The wife of the late Nkalakatha hitmaker Mduduzi “Mandoza” Tshabalala on Friday said he was an amazing husband and she would love him forever.
Speaking during her husband’s funeral service at the Grace Bible Church in Soweto, Mpho Tshabalala said she saw him as a “thug” when they met for the first time.
“I was like what does this thug want when I first met him, 18 years later I still love him. He raised beautiful kids with me,” she said while on stage with their three of their sons.
Mandoza, 38, died on Sunday after losing his battle with cancer.
Mpho said she had three biological children Tokollo, Tumelo and Karabo but she considers Thapelo, the child Mandoza had with another woman while they were married, as her own.
“Tokollo, I named him because of freedom from my father. I was angry that he got a child out of marriage, we named the child Thapelo (our) prayer and then we had Tumelo.”
She added that the couple had always hoped for a daughter.
“[In] 2010 I gave birth to Karabo and she was our answer and she was born at 6.5 months. I suffered a stroke and stayed in hospital while she went home,” Mpho said.
She reminisced about how their family used humour to help them heal.
“When he was sick last year he was black (dark) and we called him leather when he sat on the couch,” Mpho said jokingly.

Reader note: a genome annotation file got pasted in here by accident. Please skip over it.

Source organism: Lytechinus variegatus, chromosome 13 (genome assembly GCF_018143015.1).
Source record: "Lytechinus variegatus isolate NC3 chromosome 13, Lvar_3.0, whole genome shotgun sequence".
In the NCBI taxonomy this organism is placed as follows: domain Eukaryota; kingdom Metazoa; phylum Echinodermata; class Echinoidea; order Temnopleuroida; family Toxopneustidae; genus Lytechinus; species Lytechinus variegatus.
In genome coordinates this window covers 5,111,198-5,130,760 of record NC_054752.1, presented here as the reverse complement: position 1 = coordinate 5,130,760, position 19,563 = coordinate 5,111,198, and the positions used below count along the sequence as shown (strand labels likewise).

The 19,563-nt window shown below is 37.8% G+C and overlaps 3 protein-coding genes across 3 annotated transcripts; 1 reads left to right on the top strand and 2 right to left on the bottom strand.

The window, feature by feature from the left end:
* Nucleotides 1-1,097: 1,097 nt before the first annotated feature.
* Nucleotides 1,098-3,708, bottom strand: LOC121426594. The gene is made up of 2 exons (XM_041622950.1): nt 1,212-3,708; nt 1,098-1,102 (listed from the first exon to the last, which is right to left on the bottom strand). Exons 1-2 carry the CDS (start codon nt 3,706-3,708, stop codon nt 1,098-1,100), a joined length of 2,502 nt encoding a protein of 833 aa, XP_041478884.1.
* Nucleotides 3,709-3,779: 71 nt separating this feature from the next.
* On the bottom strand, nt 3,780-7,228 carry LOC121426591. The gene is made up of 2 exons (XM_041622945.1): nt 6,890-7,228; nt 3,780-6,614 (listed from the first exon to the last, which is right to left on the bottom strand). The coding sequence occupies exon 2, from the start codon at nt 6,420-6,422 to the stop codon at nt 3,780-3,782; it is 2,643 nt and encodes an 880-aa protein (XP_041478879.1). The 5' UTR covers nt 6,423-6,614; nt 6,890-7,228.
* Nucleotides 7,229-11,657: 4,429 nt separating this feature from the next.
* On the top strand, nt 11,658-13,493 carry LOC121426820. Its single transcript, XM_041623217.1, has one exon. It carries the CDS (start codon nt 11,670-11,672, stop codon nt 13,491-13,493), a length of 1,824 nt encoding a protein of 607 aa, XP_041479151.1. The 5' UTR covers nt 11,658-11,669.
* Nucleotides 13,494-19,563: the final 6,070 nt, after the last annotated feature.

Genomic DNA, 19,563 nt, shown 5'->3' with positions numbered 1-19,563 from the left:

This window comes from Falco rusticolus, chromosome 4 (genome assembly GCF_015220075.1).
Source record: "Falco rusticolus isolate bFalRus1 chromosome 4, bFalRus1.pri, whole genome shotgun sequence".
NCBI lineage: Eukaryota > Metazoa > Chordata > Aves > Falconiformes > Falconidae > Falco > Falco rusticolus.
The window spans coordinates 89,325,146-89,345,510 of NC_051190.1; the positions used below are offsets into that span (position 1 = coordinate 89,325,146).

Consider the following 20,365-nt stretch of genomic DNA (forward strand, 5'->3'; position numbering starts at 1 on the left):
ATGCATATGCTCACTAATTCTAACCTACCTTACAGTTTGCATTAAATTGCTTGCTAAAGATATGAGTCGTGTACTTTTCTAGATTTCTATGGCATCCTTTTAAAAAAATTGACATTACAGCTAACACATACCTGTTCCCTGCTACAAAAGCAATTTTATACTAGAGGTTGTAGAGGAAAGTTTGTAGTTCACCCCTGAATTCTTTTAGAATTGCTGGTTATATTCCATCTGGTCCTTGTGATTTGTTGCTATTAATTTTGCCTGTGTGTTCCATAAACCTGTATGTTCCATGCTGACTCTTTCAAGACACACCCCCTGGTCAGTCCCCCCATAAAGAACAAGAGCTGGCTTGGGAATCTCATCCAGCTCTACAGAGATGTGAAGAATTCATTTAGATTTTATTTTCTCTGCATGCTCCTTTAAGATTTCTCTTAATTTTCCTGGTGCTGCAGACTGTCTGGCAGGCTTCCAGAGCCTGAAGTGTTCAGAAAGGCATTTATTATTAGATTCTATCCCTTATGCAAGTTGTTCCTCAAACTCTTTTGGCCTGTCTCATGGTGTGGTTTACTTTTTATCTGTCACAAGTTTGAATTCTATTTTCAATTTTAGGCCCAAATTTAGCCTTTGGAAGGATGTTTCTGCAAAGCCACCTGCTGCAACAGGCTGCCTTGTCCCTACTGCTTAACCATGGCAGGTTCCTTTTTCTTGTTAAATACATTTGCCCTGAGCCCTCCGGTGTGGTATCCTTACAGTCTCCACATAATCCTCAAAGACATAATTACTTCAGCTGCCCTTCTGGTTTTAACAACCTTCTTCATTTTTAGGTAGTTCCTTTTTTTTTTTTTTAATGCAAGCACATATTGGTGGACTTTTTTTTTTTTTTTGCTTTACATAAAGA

She mentioned that she had been asked if Mandoza died financially secure.
“If he had it, I’d put it in the box with him,” she said.
Mpho recalled Mandoza’s final moments. “Saturday he wouldn’t eat, we didn’t sleep. He woke up early on Sunday and said happy birthday baby.”
“He said I’m going to give you a gift that I won’t buy with money, I’m going to fight this thing (referirng to the cancer),” Mpho said.
Later, she introduced Pascal, the first artist signed to Nkalakatha records – a company she started with Mandoza before he passed.
“He pushed me to push,” Pascal said.
Acting SABC chief operating officer Hlaudi Motsoeneng said he last saw Mandoza on Saturday. “I didn’t know it would be the last time,” he said.
Motsoeneng urged South Africans to support local artists. “We need to be proud of ourselves as South Africa and our artists. You can’t love artists from other countries when you have your own artists,” Motsoeneng said.
Mandoza made his final public appearance during a SABC concert that was held two weeks ago at the Orlando Stadium. He was helped onto the stage because he had lost his sight in both eyes because of a brain tumour.
Communications Minister Faith Muthambi paid tribute to Mandoza and encouraged Mpho to stay strong.
“I remember when he said this cancer is crazy, Mpho stay strong and cherish the beautiful moments you had with your husband and kids,” she said.
The church was filled with thousands of supporters who came to pay tribute to the Kwaito legend.